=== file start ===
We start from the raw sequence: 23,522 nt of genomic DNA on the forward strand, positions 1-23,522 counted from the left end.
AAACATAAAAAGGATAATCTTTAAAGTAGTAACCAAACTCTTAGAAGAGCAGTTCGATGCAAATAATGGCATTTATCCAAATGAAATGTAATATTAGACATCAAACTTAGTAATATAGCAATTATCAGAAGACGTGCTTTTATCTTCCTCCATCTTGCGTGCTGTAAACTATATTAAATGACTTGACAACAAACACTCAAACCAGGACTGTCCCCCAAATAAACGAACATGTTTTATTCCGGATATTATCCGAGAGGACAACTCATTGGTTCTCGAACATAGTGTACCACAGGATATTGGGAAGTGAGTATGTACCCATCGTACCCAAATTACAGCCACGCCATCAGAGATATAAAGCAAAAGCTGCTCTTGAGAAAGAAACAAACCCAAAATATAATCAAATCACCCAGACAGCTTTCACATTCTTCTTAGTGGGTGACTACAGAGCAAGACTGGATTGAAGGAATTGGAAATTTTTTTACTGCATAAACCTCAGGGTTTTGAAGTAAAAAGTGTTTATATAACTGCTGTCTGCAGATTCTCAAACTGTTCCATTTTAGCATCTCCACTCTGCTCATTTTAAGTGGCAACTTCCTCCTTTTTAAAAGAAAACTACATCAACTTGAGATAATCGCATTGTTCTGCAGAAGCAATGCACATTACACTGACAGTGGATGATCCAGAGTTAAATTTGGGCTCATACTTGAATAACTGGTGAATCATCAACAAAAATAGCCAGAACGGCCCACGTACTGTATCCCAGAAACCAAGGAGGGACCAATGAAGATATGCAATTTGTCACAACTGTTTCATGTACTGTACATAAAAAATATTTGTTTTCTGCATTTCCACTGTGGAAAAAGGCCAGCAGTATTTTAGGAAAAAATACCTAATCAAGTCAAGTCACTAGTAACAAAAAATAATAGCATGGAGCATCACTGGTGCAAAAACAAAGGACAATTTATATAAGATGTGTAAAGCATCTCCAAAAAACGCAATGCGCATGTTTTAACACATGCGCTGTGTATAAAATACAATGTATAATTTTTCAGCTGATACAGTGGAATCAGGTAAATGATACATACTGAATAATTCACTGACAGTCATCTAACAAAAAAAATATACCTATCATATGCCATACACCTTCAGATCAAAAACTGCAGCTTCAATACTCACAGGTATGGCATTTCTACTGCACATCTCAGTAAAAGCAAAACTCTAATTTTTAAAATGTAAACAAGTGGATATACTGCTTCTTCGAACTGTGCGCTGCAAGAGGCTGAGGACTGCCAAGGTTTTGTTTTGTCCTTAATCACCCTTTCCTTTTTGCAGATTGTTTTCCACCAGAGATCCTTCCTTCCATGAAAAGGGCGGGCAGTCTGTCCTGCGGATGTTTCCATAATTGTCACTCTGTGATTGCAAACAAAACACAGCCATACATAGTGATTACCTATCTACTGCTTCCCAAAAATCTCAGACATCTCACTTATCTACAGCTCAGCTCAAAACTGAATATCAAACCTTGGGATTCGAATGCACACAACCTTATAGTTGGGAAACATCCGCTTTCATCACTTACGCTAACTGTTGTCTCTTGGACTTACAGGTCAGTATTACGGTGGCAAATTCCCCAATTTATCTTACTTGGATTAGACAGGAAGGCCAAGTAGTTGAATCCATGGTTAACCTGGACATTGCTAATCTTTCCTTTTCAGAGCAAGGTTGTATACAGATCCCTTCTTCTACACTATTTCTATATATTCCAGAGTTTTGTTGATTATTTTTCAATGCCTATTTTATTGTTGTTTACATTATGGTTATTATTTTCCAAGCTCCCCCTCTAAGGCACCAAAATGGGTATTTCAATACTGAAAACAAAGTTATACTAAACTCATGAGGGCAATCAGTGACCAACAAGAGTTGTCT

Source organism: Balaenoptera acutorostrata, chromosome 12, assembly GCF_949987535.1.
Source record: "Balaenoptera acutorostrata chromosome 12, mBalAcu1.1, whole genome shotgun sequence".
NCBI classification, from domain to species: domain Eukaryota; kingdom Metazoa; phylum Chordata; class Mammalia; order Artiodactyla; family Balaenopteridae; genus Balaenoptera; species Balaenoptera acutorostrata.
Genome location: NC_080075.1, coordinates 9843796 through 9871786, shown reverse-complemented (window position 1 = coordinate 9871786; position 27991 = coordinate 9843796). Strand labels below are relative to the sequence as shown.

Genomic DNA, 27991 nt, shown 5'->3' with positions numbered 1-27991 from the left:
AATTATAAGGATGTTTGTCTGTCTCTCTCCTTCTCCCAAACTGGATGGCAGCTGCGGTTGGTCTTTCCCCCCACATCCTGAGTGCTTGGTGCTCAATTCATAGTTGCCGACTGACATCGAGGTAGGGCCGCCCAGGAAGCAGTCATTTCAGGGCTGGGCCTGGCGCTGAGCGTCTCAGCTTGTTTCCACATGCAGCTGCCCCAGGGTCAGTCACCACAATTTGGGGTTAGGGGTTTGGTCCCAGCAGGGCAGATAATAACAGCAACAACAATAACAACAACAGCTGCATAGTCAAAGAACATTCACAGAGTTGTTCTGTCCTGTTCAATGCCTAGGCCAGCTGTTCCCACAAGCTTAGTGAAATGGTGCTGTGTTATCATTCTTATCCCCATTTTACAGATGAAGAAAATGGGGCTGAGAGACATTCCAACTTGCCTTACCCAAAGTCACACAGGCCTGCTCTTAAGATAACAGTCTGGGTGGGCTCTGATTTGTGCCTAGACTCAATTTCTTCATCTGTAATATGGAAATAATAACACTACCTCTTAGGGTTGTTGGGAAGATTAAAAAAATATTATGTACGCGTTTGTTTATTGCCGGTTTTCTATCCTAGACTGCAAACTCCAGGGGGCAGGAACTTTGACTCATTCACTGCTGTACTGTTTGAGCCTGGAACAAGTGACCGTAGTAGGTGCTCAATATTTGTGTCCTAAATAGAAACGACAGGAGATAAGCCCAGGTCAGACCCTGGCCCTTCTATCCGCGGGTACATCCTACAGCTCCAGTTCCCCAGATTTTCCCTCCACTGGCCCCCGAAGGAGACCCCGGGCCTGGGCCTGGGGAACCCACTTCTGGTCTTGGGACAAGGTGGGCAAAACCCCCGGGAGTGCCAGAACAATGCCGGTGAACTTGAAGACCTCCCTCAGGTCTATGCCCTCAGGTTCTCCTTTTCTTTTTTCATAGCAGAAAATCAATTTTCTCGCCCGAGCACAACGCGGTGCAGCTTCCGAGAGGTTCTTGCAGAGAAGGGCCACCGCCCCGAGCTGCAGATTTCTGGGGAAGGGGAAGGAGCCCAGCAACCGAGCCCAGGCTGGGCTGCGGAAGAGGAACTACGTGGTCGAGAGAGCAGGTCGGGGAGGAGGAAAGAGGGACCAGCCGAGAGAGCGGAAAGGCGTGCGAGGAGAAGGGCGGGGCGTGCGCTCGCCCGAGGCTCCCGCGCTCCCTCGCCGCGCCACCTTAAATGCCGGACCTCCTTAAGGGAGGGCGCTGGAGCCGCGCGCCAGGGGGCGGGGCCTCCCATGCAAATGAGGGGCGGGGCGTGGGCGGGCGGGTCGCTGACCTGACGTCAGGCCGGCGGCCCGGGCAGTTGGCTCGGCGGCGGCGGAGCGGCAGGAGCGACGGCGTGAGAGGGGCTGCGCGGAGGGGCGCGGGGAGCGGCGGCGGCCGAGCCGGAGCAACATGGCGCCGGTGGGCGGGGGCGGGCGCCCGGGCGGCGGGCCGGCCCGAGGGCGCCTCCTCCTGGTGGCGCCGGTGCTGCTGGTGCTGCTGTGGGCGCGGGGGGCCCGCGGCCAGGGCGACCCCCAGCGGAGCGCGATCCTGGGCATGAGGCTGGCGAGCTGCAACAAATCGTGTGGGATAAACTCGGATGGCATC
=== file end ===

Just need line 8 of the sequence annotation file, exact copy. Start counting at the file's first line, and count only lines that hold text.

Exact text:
AATTATAAGGATGTTTGTCTGTCTCTCTCCTTCTCCCAAACTGGATGGCAGCTGCGGTTGGTCTTTCCCCCCACATCCTGAGTGCTTGGTGCTCAATTCATAGTTGCCGACTGACATCGAGGTAGGGCCGCCCAGGAAGCAGTCATTTCAGGGCTGGGCCTGGCGCTGAGCGTCTCAGCTTGTTTCCACATGCAGCTGCCCCAGGGTCAGTCACCACAATTTGGGGTTAGGGGTTTGGTCCCAGCAGGGCAGATAATAACAGCAACAACAATAACAACAACAGCTGCATAGTCAAAGAACATTCACAGAGTTGTTCTGTCCTGTTCAATGCCTAGGCCAGCTGTTCCCACAAGCTTAGTGAAATGGTGCTGTGTTATCATTCTTATCCCCATTTTACAGATGAAGAAAATGGGGCTGAGAGACATTCCAACTTGCCTTACCCAAAGTCACACAGGCCTGCTCTTAAGATAACAGTCTGGGTGGGCTCTGATTTGTGCCTAGACTCAATTTCTTCATCTGTAATATGGAAATAATAACACTACCTCTTAGGGTTGTTGGGAAGATTAAAAAAATATTATGTACGCGTTTGTTTATTGCCGGTTTTCTATCCTAGACTGCAAACTCCAGGGGGCAGGAACTTTGACTCATTCACTGCTGTACTGTTTGAGCCTGGAACAAGTGACCGTAGTAGGTGCTCAATATTTGTGTCCTAAATAGAAACGACAGGAGATAAGCCCAGGTCAGACCCTGGCCCTTCTATCCGCGGGTACATCCTACAGCTCCAGTTCCCCAGATTTTCCCTCCACTGGCCCCCGAAGGAGACCCCGGGCCTGGGCCTGGGGAACCCACTTCTGGTCTTGGGACAAGGTGGGCAAAACCCCCGGGAGTGCCAGAACAATGCCGGTGAACTTGAAGACCTCCCTCAGGTCTATGCCCTCAGGTTCTCCTTTTCTTTTTTCATAGCAGAAAATCAATTTTCTCGCCCGAGCACAACGCGGTGCAGCTTCCGAGAGGTTCTTGCAGAGAAGGGCCACCGCCCCGAGCTGCAGATTTCTGGGGAAGGGGAAGGAGCCCAGCAACCGAGCCCAGGCTGGGCTGCGGAAGAGGAACTACGTGGTCGAGAGAGCAGGTCGGGGAGGAGGAAAGAGGGACCAGCCGAGAGAGCGGAAAGGCGTGCGAGGAGAAGGGCGGGGCGTGCGCTCGCCCGAGGCTCCCGCGCTCCCTCGCCGCGCCACCTTAAATGCCGGACCTCCTTAAGGGAGGGCGCTGGAGCCGCGCGCCAGGGGGCGGGGCCTCCCATGCAAATGAGGGGCGGGGCGTGGGCGGGCGGGTCGCTGACCTGACGTCAGGCCGGCGGCCCGGGCAGTTGGCTCGGCGGCGGCGGAGCGGCAGGAGCGACGGCGTGAGAGGGGCTGCGCGGAGGGGCGCGGGGAGCGGCGGCGGCCGAGCCGGAGCAACATGGCGCCGGTGGGCGGGGGCGGGCGCCCGGGCGGCGGGCCGGCCCGAGGGCGCCTCCTCCTGGTGGCGCCGGTGCTGCTGGTGCTGCTGTGGGCGCGGGGGGCCCGCGGCCAGGGCGACCCCCAGCGGAGCGCGATCCTGGGCATGAGGCTGGCGAGCTGCAACAAATCGTGTGGGATAAACTCGGATGGCATC